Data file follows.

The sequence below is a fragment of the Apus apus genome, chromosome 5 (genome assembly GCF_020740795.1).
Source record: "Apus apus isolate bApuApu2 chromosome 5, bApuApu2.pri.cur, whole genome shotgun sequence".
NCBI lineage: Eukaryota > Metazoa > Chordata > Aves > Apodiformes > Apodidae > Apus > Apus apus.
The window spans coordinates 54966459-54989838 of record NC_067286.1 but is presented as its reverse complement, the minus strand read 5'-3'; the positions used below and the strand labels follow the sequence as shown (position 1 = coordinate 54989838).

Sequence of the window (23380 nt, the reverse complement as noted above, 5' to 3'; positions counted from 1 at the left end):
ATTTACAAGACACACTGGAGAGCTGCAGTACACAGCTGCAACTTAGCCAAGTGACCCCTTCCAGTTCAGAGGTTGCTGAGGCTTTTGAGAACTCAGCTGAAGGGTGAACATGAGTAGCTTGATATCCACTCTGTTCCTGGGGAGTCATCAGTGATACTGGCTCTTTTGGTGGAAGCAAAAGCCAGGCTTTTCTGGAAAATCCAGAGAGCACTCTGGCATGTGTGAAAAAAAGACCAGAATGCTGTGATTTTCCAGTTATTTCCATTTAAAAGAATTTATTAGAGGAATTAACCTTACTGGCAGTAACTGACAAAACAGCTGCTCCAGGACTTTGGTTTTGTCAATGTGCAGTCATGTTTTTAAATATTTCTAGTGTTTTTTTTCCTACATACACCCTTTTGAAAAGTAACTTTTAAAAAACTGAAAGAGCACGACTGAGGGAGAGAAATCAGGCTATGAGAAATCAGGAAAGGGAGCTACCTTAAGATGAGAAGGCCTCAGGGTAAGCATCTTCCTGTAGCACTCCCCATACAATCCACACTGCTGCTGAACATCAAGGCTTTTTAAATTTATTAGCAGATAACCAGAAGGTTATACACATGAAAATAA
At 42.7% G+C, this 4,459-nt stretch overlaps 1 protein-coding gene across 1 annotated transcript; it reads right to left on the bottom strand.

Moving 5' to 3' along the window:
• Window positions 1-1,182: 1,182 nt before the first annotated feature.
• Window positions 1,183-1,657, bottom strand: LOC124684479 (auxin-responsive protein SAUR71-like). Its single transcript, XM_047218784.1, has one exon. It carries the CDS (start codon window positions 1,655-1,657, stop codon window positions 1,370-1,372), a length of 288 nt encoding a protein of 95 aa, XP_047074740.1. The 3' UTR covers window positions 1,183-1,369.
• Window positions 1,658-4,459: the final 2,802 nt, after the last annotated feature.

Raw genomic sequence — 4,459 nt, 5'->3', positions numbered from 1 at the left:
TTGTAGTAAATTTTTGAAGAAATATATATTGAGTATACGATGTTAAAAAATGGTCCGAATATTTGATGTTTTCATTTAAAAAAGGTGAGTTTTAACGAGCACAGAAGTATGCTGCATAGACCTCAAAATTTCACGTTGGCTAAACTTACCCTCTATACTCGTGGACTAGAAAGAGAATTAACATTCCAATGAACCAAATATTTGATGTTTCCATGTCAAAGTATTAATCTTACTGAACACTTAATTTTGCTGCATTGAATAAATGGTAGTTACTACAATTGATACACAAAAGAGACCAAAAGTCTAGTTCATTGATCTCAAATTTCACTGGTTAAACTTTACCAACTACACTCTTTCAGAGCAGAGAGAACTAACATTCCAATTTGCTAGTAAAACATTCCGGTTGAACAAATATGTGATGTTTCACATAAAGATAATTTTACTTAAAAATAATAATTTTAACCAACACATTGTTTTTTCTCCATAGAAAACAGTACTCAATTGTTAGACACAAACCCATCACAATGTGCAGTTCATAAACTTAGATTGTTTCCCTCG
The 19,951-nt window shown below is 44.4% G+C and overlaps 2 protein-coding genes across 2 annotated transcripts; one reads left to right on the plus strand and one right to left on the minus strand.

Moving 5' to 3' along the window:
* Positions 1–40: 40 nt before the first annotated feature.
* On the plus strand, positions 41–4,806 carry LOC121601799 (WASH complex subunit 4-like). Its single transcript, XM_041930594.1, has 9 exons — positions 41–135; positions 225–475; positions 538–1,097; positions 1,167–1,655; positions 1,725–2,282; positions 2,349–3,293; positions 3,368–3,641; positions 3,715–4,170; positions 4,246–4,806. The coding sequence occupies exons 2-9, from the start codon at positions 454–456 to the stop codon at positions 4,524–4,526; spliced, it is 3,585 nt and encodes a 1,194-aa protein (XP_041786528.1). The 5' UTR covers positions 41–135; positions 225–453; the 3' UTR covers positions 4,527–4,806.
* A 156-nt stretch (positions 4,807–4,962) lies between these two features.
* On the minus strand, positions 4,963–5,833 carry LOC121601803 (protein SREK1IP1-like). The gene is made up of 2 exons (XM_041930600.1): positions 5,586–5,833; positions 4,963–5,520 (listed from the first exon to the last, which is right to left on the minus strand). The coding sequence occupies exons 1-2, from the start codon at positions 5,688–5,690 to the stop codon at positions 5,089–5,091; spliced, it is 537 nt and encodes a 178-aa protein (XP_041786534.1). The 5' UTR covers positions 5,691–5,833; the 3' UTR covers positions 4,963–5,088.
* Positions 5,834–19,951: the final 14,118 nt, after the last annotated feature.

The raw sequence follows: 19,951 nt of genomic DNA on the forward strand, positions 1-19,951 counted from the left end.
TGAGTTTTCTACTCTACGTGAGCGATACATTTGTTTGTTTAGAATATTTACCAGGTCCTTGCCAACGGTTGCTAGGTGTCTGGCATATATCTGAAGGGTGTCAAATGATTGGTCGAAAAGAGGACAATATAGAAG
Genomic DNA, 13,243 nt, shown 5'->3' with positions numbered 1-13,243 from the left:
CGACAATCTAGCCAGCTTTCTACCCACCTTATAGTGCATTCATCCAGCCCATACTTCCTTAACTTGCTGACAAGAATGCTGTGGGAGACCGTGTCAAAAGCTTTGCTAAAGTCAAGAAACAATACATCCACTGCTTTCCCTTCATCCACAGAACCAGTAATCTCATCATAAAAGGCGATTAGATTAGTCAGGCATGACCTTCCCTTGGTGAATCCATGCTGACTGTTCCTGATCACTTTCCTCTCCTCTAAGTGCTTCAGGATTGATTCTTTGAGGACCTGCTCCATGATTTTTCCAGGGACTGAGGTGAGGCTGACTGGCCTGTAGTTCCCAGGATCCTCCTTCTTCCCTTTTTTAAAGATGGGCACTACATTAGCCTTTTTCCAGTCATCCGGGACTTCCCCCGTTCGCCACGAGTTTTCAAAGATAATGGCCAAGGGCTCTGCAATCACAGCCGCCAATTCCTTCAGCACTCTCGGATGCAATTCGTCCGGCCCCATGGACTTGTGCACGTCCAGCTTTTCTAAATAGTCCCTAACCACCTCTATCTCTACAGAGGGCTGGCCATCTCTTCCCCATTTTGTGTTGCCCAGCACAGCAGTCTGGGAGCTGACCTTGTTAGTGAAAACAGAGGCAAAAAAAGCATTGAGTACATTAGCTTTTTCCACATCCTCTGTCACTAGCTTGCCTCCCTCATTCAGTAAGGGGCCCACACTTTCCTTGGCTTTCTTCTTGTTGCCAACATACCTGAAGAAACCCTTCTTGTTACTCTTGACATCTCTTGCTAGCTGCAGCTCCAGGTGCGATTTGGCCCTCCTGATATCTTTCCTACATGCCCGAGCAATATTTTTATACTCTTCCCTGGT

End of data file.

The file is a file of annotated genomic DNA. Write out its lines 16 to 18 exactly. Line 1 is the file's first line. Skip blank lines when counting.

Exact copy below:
* Positions 1–40: 40 nt before the first annotated feature.
* On the plus strand, positions 41–4,806 carry LOC121601799 (WASH complex subunit 4-like). Its single transcript, XM_041930594.1, has 9 exons — positions 41–135; positions 225–475; positions 538–1,097; positions 1,167–1,655; positions 1,725–2,282; positions 2,349–3,293; positions 3,368–3,641; positions 3,715–4,170; positions 4,246–4,806. The coding sequence occupies exons 2-9, from the start codon at positions 454–456 to the stop codon at positions 4,524–4,526; spliced, it is 3,585 nt and encodes a 1,194-aa protein (XP_041786528.1). The 5' UTR covers positions 41–135; positions 225–453; the 3' UTR covers positions 4,527–4,806.
* A 156-nt stretch (positions 4,807–4,962) lies between these two features.